The One To Watch
The red light clicks on and we’re rolling.
At the Craft service table, I eat the bowl
of peanut M&Ms by the handful,
my bodysuit tucked tight into black jeans.
My chest all nipple and ribs but Alisa tells me
soon, soon. She is ready for her scene, made up
in pigtails and a belly-baring shirt. She leans over
the table for carrot sticks and I see her
round and dark Latin water balloons. I pretend
I like carrots, eat them with every meal.
Here, like everywhere, I am my brother’s sister,
so I visit Hair and Makeup where the girls
think it’s cute to blow volume into my dark,
thickening hair. They paint my eyelids purple,
slick my mouth red. I believe I am the one to watch
as my access badge clinks the ceramic mugs
left out for constant consumption. I pour myself coffee
and add six sugars, like Alisa. I pretend
I work long hours.
Aimless, I wander cement corridors
to find TLC in the green room. They sing me a song
I want to dance to, but—orthodontic and eleven—
I don’t know yet that the body wants to be seen.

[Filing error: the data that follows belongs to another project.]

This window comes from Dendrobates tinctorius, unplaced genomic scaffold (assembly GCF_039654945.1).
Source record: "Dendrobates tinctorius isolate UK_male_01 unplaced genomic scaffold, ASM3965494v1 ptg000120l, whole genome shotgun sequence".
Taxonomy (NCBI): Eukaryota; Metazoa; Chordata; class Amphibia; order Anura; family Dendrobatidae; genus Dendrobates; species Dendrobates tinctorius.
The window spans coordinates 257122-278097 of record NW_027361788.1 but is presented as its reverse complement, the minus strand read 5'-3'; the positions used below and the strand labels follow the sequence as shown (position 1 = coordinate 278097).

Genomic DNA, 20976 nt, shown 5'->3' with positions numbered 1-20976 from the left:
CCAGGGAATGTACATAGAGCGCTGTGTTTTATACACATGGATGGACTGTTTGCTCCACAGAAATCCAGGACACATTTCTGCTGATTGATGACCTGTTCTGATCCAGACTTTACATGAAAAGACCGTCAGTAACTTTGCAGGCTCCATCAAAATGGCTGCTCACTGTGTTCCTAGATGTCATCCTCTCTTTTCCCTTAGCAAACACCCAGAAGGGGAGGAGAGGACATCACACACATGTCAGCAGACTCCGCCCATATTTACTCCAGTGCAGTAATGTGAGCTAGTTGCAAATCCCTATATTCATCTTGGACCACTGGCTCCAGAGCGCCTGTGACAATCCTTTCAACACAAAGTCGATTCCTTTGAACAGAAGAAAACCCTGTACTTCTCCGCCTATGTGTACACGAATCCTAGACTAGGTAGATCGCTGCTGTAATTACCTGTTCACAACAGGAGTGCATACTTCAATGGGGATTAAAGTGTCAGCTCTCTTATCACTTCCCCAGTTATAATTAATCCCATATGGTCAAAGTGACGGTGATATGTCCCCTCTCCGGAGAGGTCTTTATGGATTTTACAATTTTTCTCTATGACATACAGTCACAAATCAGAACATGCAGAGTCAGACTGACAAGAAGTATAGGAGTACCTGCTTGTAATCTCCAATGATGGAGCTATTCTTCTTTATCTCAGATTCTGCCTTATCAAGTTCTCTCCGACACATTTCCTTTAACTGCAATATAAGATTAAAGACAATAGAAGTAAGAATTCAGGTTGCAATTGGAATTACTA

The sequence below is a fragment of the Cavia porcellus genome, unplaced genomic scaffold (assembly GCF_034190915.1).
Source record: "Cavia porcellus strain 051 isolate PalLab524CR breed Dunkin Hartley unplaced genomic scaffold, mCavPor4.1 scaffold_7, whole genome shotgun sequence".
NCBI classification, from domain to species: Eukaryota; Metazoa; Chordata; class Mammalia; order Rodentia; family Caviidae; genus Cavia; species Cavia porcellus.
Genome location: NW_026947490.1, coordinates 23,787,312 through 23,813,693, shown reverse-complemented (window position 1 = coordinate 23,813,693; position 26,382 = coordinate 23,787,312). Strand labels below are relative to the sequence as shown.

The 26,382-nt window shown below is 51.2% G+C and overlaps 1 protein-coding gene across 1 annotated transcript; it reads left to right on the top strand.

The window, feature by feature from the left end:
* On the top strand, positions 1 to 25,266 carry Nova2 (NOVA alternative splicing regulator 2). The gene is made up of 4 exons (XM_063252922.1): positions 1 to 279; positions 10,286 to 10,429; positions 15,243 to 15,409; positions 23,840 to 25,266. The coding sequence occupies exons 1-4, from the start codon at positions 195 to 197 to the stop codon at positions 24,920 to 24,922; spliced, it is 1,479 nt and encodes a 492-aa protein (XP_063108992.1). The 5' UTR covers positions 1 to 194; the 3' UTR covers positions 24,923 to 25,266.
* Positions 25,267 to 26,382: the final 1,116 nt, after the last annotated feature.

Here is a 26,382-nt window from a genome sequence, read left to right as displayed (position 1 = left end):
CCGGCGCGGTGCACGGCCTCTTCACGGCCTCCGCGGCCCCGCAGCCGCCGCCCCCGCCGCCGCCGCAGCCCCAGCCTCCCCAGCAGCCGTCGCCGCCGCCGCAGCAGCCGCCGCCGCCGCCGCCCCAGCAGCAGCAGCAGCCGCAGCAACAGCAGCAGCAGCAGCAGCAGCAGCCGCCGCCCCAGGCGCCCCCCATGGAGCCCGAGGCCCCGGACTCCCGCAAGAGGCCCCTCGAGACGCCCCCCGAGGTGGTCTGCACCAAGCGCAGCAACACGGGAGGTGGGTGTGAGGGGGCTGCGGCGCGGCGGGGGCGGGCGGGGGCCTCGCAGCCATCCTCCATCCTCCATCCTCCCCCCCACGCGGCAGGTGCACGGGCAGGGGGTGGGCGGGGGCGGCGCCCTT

I sit out their harmonies on the scratchy orange couch,
pretend I’m happiest when still.
When the audience finally arrives, I stand
near the food table’s shadow and silently pop
candies, imagine each one is a member of the crowd.
They pretend they don’t see me standing there,
so I roll up my shirt, expose my white, soft belly
to the heat of each stage light. They pretend
they don’t see me, so I swallow them whole,
my lips the color of a red M&M.
As of 2014: Jessica Server holds an MFA in poetry and a certificate in travel writing from Chatham University. She is currently the nonfiction instructor at Pittsburgh Creative and Performing Arts (CAPA) High School, and works as a teaching artist and writer around the city. Her first chapbook of poems, Sever the Braid, is currently available from Finishing Line Press.